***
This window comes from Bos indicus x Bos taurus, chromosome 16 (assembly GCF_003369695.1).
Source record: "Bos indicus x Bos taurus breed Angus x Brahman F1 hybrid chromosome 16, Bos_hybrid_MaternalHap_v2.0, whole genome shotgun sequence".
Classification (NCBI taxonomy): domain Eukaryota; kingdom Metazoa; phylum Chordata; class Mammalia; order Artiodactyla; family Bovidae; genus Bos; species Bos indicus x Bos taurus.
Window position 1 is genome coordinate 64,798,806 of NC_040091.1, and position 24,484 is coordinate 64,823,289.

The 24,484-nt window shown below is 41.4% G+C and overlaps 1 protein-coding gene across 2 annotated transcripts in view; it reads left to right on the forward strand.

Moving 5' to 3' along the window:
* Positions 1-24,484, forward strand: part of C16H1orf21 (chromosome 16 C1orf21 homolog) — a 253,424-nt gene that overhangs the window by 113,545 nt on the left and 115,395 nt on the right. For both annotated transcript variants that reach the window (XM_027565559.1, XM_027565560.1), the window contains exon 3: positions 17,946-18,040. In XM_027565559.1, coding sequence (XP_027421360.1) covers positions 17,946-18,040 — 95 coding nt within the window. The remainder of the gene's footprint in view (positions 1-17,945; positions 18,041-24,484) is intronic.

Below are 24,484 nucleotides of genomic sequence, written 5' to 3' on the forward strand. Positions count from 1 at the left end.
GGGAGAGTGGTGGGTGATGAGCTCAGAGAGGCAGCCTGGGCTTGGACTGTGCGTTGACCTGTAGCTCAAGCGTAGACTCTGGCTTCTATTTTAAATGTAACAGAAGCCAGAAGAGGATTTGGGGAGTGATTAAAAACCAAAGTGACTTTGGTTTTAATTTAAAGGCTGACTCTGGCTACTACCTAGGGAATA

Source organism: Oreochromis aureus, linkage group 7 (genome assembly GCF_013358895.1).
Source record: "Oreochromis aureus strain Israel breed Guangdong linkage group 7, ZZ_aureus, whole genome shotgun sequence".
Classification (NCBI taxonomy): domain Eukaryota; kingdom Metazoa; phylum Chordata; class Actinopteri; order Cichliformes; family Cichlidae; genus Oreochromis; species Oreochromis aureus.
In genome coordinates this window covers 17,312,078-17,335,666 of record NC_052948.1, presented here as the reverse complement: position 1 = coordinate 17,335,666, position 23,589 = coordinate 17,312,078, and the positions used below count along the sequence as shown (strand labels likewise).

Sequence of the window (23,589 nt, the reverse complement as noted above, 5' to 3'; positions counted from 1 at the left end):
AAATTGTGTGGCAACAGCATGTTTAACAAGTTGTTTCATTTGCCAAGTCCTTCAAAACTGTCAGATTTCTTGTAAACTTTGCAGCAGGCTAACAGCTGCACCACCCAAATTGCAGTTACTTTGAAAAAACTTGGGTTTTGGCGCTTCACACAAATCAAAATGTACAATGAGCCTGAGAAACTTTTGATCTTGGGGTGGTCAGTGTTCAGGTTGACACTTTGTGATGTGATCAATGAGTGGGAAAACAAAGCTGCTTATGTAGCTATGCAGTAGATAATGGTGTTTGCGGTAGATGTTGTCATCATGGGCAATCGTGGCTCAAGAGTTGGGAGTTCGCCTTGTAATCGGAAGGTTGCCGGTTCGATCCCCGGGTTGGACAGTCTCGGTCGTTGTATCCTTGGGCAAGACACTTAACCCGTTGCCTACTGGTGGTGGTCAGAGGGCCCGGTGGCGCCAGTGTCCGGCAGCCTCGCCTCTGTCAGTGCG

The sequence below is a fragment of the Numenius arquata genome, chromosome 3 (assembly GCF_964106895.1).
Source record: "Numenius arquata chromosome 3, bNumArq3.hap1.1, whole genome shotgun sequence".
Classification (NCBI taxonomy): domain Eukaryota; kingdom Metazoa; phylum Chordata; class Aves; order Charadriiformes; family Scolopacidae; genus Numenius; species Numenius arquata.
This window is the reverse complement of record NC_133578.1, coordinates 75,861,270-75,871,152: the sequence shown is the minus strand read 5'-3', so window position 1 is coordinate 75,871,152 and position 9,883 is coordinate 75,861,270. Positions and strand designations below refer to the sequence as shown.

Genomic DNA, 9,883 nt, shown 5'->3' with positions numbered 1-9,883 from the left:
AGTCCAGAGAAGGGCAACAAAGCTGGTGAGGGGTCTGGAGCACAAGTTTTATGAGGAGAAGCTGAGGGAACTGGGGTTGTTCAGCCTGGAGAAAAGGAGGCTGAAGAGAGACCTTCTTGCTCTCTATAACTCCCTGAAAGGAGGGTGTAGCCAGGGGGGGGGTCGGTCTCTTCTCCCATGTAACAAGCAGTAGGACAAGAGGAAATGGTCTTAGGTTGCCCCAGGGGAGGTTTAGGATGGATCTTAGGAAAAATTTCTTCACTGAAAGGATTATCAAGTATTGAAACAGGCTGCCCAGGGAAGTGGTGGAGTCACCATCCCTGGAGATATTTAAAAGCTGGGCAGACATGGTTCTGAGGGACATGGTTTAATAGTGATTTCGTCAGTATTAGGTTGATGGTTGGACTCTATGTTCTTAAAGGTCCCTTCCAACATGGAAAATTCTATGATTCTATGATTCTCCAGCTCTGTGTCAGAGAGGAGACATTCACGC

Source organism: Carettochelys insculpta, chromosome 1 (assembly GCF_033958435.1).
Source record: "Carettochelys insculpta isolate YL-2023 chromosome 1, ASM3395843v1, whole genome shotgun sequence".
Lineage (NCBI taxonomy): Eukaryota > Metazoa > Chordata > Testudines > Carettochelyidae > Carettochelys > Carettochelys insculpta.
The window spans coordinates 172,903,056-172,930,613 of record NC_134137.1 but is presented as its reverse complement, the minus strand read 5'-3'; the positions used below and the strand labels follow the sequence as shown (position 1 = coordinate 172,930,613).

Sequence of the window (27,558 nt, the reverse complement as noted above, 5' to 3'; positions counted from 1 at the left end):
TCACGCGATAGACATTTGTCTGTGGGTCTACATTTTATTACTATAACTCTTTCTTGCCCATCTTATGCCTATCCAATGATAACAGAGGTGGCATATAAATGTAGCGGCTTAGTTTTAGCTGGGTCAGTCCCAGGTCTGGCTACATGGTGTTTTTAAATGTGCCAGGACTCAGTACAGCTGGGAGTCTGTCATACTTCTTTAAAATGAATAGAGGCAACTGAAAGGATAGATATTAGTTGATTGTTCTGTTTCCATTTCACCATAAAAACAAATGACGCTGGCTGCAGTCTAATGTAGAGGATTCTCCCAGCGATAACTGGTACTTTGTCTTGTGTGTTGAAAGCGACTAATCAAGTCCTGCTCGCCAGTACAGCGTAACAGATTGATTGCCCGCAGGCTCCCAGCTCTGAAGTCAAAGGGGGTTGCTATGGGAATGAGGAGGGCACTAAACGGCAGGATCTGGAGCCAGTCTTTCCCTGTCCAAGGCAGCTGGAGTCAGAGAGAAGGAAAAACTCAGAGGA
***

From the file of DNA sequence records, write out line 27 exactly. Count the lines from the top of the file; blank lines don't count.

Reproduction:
TCACGCGATAGACATTTGTCTGTGGGTCTACATTTTATTACTATAACTCTTTCTTGCCCATCTTATGCCTATCCAATGATAACAGAGGTGGCATATAAATGTAGCGGCTTAGTTTTAGCTGGGTCAGTCCCAGGTCTGGCTACATGGTGTTTTTAAATGTGCCAGGACTCAGTACAGCTGGGAGTCTGTCATACTTCTTTAAAATGAATAGAGGCAACTGAAAGGATAGATATTAGTTGATTGTTCTGTTTCCATTTCACCATAAAAACAAATGACGCTGGCTGCAGTCTAATGTAGAGGATTCTCCCAGCGATAACTGGTACTTTGTCTTGTGTGTTGAAAGCGACTAATCAAGTCCTGCTCGCCAGTACAGCGTAACAGATTGATTGCCCGCAGGCTCCCAGCTCTGAAGTCAAAGGGGGTTGCTATGGGAATGAGGAGGGCACTAAACGGCAGGATCTGGAGCCAGTCTTTCCCTGTCCAAGGCAGCTGGAGTCAGAGAGAAGGAAAAACTCAGAGGA